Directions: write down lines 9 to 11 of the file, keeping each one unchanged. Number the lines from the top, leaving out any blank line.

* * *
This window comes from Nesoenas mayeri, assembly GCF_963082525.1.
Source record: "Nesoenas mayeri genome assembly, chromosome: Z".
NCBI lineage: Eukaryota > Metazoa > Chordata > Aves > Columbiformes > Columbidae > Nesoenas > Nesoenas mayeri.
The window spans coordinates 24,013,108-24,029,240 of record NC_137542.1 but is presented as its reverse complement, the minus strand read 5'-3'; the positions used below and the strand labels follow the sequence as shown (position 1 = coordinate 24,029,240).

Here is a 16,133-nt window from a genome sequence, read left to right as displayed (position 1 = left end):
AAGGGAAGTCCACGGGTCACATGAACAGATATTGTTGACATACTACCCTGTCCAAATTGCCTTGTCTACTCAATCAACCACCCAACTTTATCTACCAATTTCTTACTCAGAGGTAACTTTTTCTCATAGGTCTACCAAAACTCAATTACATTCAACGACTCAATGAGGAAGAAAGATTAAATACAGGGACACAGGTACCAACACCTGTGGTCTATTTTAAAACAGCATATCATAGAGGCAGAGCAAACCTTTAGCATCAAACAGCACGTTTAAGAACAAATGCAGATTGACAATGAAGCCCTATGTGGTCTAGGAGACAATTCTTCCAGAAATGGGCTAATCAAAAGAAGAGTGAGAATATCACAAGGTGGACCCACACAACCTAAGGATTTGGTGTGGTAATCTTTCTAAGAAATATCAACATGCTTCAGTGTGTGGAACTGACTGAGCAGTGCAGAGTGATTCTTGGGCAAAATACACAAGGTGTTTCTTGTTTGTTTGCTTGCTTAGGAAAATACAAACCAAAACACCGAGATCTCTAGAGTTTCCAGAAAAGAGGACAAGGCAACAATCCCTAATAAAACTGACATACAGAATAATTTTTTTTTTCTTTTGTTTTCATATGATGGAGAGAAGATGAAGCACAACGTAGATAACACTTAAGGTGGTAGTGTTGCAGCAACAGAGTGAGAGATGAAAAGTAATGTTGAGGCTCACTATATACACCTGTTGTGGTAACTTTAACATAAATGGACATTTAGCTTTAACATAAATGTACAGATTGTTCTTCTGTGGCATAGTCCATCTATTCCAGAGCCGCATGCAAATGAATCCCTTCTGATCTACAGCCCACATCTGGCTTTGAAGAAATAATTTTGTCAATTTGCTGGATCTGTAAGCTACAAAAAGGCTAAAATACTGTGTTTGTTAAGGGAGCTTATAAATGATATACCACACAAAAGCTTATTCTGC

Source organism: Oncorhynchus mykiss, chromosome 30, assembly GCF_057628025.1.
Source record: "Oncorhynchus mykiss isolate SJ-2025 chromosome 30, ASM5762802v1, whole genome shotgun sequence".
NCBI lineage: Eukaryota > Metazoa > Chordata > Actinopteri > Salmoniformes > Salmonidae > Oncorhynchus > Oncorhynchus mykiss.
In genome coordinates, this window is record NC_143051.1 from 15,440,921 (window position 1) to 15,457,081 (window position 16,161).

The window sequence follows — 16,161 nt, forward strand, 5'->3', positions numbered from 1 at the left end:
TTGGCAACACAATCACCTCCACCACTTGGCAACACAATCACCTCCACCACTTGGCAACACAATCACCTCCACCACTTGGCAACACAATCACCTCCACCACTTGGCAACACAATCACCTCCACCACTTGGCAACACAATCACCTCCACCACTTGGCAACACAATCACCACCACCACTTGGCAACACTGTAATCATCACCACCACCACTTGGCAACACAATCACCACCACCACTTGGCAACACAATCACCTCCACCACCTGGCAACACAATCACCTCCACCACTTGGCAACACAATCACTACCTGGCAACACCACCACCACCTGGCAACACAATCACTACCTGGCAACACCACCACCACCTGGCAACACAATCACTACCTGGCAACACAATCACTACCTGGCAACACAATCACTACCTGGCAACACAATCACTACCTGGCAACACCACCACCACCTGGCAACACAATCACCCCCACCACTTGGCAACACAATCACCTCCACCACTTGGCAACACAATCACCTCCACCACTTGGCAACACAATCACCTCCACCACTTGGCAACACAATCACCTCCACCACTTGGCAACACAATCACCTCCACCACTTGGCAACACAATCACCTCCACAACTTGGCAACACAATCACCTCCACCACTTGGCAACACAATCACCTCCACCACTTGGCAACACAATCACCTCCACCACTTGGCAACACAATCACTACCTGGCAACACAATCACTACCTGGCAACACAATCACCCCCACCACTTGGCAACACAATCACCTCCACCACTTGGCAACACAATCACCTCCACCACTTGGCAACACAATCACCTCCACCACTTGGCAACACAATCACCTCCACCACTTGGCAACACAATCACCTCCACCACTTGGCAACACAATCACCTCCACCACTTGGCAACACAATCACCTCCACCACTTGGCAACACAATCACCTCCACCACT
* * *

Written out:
NCBI lineage: Eukaryota > Metazoa > Chordata > Actinopteri > Salmoniformes > Salmonidae > Oncorhynchus > Oncorhynchus mykiss.
In genome coordinates, this window is record NC_143051.1 from 15,440,921 (window position 1) to 15,457,081 (window position 16,161).

The window sequence follows — 16,161 nt, forward strand, 5'->3', positions numbered from 1 at the left end: